Additional insights into other approaches for the design and implementation of paid family medical leave programs may be forthcoming from DOL. Since 2014, DOL has awarded more than $2 million in grants to 12 states and localities to either evaluate their existing programs or to conduct feasibility studies to encourage their development. The grantees are California; the District of Columbia; Massachusetts; Montana; Montgomery County, Maryland; New Hampshire; New York City; Rhode Island; Tennessee; Vermont; and Washington state (DOL, 2015b). Recently DOL announced the third round of $1 million in grants. Importantly, in this round of paid leave analysis grants, DOL is encouraging states/localities to study issues related to eldercare. DOL will award up to three points to applications that touch on paid family leave for workers with eldercare responsibilities (DOL, 2016).
Access to Mandatory Paid Sick Leave
Five states—California, Connecticut, Massachusetts, Oregon, and Vermont—have recently enacted paid sick leave laws affecting the employees of all or a large portion of the respective state’s employers. The policies, described in Table 4-4, have important implications for employed caregivers because they stipulate that workers have access to paid sick time when caring for certain ill family members. Earned sick day policies differ from paid family and medical leave policies. Public policies covering sick days at work generally cover a limited number of paid days off per year (typically between 3 and 9 days, depending on state or locality) with full wage replacement (Reinhard and Feinberg, 2015). California has the most expansive definition of eligible family members; it includes spouses, domestic partners, parents, parents-in-law, grandparents, and siblings. Connecticut covers spouses only. The Massachusetts statute—a result of a 2014 ballot initiative—allows time off for workers taking family members to a medical appointment.
Employers in a growing number of major metropolitan areas are also subject to local paid sick leave mandates (National Partnership for Women and Families, 2015; Reyes, 2016). These include Eugene and Portland, Oregon; New York City; the San Francisco Bay Area; Los Angeles;
6 Puerto Rico also has a TDI program.
|State (effective date)||Eligible Caregivers of Older Adults||Affected Employers||Financing||Coverage|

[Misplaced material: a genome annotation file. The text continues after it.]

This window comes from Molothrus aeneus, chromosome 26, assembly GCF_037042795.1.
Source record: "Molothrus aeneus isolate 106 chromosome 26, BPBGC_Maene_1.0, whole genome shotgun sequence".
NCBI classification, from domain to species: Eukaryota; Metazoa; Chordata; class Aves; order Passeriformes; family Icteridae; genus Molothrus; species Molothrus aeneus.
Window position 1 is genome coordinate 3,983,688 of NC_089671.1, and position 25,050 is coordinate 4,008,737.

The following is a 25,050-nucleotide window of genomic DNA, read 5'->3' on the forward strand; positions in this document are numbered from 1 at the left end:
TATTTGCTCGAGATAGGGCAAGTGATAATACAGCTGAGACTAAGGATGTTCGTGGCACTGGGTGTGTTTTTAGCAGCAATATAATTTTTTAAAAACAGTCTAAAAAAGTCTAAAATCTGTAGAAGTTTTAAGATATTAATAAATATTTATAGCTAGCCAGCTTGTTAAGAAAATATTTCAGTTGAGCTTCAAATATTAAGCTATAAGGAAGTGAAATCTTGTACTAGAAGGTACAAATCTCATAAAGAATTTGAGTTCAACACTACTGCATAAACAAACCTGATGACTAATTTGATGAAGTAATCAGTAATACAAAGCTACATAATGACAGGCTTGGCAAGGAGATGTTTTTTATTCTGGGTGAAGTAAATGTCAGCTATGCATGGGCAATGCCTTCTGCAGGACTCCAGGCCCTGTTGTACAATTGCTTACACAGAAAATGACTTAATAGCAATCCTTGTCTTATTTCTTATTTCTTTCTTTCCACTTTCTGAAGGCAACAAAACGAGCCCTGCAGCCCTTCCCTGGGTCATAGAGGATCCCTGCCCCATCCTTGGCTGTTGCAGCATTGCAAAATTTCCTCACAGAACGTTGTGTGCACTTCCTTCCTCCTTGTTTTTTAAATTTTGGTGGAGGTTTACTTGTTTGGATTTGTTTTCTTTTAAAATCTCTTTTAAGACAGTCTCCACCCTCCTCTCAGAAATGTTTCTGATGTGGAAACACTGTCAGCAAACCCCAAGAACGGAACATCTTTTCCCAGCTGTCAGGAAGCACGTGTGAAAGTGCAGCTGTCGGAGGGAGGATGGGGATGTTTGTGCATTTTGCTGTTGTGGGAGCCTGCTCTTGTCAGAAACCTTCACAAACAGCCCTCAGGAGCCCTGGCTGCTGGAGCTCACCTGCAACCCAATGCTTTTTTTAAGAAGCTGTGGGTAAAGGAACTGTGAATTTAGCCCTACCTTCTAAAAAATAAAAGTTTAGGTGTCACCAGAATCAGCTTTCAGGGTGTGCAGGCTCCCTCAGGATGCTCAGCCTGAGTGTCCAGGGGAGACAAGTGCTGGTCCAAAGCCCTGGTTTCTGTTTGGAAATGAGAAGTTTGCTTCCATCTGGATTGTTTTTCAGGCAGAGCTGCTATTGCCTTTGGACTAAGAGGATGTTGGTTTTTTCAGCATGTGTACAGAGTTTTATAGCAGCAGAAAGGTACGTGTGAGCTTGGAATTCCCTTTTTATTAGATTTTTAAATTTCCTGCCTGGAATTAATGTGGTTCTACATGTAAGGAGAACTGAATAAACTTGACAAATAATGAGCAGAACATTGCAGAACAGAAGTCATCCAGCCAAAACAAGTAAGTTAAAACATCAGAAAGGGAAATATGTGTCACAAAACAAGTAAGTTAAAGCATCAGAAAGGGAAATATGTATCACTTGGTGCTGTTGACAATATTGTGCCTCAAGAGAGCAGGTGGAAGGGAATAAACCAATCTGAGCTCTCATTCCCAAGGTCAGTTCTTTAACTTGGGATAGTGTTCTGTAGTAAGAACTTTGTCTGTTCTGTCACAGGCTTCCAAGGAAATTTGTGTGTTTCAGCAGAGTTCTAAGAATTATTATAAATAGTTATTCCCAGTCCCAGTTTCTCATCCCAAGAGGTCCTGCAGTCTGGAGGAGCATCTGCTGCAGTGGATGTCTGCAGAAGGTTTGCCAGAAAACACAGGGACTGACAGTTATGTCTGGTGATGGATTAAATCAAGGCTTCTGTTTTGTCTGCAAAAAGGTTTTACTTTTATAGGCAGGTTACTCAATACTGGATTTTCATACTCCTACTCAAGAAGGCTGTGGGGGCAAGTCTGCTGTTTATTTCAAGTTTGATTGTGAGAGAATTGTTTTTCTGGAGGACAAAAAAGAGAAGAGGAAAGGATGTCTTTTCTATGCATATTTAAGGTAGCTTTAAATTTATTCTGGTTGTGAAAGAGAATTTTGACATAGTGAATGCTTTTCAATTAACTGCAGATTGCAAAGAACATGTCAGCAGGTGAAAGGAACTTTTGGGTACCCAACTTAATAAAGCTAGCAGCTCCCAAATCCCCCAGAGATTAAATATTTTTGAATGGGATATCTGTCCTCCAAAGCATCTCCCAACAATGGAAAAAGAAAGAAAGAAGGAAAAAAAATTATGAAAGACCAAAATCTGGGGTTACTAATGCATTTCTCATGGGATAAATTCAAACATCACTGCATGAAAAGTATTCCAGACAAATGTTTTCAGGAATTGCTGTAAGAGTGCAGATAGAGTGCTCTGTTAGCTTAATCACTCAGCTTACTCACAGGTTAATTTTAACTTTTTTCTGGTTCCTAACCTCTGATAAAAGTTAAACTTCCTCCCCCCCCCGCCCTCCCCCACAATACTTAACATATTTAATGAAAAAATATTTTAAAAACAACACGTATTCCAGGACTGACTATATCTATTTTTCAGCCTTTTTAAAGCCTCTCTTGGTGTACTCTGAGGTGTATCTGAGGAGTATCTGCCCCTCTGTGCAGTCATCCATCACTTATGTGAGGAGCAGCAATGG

|Connecticuta (2012)||Caregivers of spouses; adult children are not eligible if caring for their parents||Most employers with 50+ employees||Employer-paid||Up to 5 paid sick days per year for own illness or child or spouse’s illness; includes an anti-discrimination provision prohibiting employers from asking workers about their familial responsibilities|
|Californiab (2015)||Caregivers of spouses, domestic partners, parents, parents-in-law, grandparents, or siblings||All employers||Employer-paid||3 days per year for own illness or to care for an ill family member|
|Massachusettsc (2015)||Caregivers of spouses, parents, or parents-in-law||All private and public employers with 11+ employees||Employer-paid||One hour of paid sick time for every 30 hours worked (up to 40 hours per year)
Allows time off for medical appointments for family members
|Oregond (2016)||Caregivers of spouses, parents, parents-in-law, or grandparents||All private and public employers with 10+ employees
Other employers must provide unpaid leave
|Employer-paid||Up to 5 paid sick days per year for own illness or to care for an ill family member|
|Vermonte (2016)||Caregivers of spouses, parents, grandparents, siblings, or parents-in-law||All employers||Employer-paid||One hour per every 52 hours worked (up to 40 hours per year when fully implemented)|
a Connecticut General Statute 31-57r through 31-57w – Paid Sick Leave.
b California Labor Code § 245-§249.
c Massachusetts General Laws Chapter 149 § 148C.
d 2015 Oregon Laws Ch. 537 (S.B. 454).
e Vermont H. 187 (Act 69).
Montgomery County, Maryland; Philadelphia and Pittsburgh; Seattle and Tacoma; Washington, DC; and nine New Jersey cities.7
Federal workers and contractors also have access to sick leave. In January 2015, the White House issued a Presidential Memorandum directing federal agencies to advance up to 6 weeks of paid sick leave for federal employees to care for ill family members, including spouses and parents (White House Office of the Press Secretary, 2015a). In September 2015, the President signed an Executive Order requiring federal contractors to offer their employees up to 7 days of paid sick leave annually, including paid leave allowing employees to care for ill family members (White House Office of the Press Secretary, 2015b).
Caregiving and Social Security Benefits